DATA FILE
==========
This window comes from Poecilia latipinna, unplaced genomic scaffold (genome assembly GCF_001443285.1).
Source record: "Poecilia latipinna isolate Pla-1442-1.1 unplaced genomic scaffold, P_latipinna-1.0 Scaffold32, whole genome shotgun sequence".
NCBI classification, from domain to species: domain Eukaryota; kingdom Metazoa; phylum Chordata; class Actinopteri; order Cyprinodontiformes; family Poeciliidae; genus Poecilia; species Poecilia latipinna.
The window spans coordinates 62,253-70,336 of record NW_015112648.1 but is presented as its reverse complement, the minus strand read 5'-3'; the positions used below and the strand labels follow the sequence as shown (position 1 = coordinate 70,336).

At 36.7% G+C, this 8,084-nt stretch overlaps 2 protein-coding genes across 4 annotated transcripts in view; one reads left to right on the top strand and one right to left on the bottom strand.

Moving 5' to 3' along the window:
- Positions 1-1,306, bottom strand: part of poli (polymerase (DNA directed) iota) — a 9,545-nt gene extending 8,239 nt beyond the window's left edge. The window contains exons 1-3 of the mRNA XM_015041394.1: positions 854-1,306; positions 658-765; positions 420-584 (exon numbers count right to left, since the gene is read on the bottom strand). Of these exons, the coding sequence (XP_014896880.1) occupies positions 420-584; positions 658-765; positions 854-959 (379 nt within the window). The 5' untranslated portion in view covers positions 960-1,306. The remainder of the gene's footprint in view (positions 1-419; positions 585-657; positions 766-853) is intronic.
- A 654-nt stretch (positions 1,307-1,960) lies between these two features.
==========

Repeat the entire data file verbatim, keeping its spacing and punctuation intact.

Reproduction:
This window comes from Poecilia latipinna, unplaced genomic scaffold (genome assembly GCF_001443285.1).
Source record: "Poecilia latipinna isolate Pla-1442-1.1 unplaced genomic scaffold, P_latipinna-1.0 Scaffold32, whole genome shotgun sequence".
NCBI classification, from domain to species: domain Eukaryota; kingdom Metazoa; phylum Chordata; class Actinopteri; order Cyprinodontiformes; family Poeciliidae; genus Poecilia; species Poecilia latipinna.
The window spans coordinates 62,253-70,336 of record NW_015112648.1 but is presented as its reverse complement, the minus strand read 5'-3'; the positions used below and the strand labels follow the sequence as shown (position 1 = coordinate 70,336).

At 36.7% G+C, this 8,084-nt stretch overlaps 2 protein-coding genes across 4 annotated transcripts in view; one reads left to right on the top strand and one right to left on the bottom strand.

Moving 5' to 3' along the window:
- Positions 1-1,306, bottom strand: part of poli (polymerase (DNA directed) iota) — a 9,545-nt gene extending 8,239 nt beyond the window's left edge. The window contains exons 1-3 of the mRNA XM_015041394.1: positions 854-1,306; positions 658-765; positions 420-584 (exon numbers count right to left, since the gene is read on the bottom strand). Of these exons, the coding sequence (XP_014896880.1) occupies positions 420-584; positions 658-765; positions 854-959 (379 nt within the window). The 5' untranslated portion in view covers positions 960-1,306. The remainder of the gene's footprint in view (positions 1-419; positions 585-657; positions 766-853) is intronic.
- A 654-nt stretch (positions 1,307-1,960) lies between these two features.